SAN FRANCISCO (Reuters) - Hacker attacks on Apple Computer Inc.'s OS X
operating system, thought by many who use the Mac to be virtually
immune to attack, are on the rise, according to a report from
anti-virus software vendor Symantec Corp.
"Contrary to popular belief, the Macintosh operating system has not
always been a safe haven from malicious code," said the report, which
was issued on Monday.
"It is now clear that the Mac OS is increasingly becoming a target for
the malicious activity that is more commonly associated with Microsoft
and various Unix-based operating systems."
An Apple spokesman said the Cupertino, California-based company would
have no comment on the report.
Many in the Macintosh computer community have long claimed that the
Mac platform has been virtually immune to attack -- unlike Microsoft
Corp.'s Windows operating system, which runs on more than 90 percent
of the world's personal computers.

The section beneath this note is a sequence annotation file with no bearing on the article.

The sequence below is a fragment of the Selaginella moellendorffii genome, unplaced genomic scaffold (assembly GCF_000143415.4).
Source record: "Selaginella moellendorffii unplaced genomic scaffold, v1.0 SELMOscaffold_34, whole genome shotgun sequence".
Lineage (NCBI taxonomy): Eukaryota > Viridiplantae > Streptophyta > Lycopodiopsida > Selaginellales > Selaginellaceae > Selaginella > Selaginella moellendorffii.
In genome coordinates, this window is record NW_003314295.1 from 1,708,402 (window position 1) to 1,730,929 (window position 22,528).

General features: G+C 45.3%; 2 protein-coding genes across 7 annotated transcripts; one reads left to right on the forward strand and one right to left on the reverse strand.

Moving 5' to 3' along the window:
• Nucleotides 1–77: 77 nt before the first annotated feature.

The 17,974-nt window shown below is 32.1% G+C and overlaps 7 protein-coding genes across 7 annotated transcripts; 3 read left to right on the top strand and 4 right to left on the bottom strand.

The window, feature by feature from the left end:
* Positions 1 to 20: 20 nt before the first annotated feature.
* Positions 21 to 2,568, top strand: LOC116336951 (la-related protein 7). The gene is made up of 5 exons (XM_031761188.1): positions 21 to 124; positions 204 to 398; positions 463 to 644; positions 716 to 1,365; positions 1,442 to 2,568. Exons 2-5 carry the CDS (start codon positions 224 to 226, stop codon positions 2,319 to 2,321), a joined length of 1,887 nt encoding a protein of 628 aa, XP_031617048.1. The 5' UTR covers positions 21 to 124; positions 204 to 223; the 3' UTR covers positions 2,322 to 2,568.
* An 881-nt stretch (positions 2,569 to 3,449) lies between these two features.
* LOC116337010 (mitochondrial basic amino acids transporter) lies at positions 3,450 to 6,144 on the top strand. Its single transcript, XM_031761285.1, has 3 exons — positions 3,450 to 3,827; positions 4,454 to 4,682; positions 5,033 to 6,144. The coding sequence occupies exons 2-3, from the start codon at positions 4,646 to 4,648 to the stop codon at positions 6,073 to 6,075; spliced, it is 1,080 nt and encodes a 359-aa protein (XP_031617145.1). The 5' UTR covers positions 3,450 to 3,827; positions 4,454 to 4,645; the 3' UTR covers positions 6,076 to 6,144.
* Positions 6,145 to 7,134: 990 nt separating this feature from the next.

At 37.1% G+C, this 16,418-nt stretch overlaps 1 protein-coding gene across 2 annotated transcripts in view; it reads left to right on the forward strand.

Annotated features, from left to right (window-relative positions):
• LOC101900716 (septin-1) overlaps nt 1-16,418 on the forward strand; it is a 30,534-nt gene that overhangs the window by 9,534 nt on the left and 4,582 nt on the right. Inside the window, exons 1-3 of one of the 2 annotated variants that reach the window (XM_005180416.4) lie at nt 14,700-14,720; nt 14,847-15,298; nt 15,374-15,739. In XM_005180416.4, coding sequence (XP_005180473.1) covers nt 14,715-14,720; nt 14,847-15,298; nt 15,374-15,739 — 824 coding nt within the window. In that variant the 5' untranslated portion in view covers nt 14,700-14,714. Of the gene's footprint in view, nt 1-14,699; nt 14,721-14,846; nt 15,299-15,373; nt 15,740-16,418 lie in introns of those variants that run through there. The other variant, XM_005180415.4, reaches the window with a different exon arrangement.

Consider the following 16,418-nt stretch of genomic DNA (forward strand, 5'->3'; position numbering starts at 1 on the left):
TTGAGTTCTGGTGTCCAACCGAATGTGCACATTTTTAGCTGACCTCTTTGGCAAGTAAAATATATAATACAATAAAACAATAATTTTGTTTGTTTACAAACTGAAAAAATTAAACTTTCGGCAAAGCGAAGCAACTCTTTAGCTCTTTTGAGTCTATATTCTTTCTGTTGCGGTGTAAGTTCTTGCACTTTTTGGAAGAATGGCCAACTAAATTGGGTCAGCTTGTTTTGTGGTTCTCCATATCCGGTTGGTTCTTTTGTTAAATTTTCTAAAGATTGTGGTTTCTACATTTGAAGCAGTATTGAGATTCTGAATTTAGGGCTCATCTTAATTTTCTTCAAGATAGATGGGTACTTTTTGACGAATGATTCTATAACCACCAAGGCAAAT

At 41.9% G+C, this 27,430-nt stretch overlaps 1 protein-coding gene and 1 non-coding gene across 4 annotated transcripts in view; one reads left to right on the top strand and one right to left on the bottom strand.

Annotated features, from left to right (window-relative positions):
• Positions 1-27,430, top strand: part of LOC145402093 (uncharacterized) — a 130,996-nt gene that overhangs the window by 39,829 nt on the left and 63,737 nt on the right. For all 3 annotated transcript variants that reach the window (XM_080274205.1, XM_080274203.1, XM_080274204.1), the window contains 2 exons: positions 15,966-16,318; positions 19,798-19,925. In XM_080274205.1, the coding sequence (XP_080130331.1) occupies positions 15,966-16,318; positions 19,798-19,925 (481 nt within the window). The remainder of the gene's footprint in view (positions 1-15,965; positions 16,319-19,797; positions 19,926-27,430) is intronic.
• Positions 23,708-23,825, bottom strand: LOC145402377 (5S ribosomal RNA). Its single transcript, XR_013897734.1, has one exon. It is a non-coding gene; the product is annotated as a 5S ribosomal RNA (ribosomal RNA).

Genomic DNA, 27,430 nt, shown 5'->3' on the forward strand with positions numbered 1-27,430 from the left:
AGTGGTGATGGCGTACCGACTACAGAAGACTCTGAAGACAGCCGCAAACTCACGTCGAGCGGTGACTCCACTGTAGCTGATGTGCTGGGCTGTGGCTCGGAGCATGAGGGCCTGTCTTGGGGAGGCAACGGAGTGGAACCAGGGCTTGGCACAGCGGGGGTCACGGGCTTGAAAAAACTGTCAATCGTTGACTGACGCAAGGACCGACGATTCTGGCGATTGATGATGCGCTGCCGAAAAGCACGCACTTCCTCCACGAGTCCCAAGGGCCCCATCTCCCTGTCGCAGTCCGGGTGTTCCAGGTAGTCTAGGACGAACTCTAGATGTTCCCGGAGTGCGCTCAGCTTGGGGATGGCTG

The Macintosh operating system, the current version of which is based
on the Unix operating system, has less than 5 percent of the global
market for computer operating systems.
"All these platforms have vulnerabilities - it's a fact of life," said
Gartner analyst Martin Reynolds. "The truth of the matter is that Mac
is only a couple percentage points of (computer) shipments so it's not
an interesting target."
Apple's recent introduction of the Mac mini, a $500 computer sold
without a display, keyboard or mouse, could actually increase the
likelihood of more malicious software computer code targeting the Mac
platform, Symantec said.
"The market penetration of Macintosh platforms will be accelerated by
the much lower priced Mac mini, which may be purchased by less
security-savvy users," the report said. "As a result, the number of
vulnerabilities can be expected to increase, as will malicious
activity that targets them."
Symantec said that over the past year, it had documented 37
high-vulnerabilities -- weaknesses that leave the system open to
malicious software attacks -- in Mac OS X They "have been confirmed by
the vendor, which, in the Apple case, almost always means that the
company has released a patch."
A patch is a small piece of software designed to shore up a
vulnerability or to fix other software glitches.
At the same time, the report said that while those vulnerabilities in
the Mac operating system will increase, "they will likely be
outnumbered in other operating systems for some time to come."
Shares of Apple fell 87 cents, or 2 percent, to close at $42.83 on
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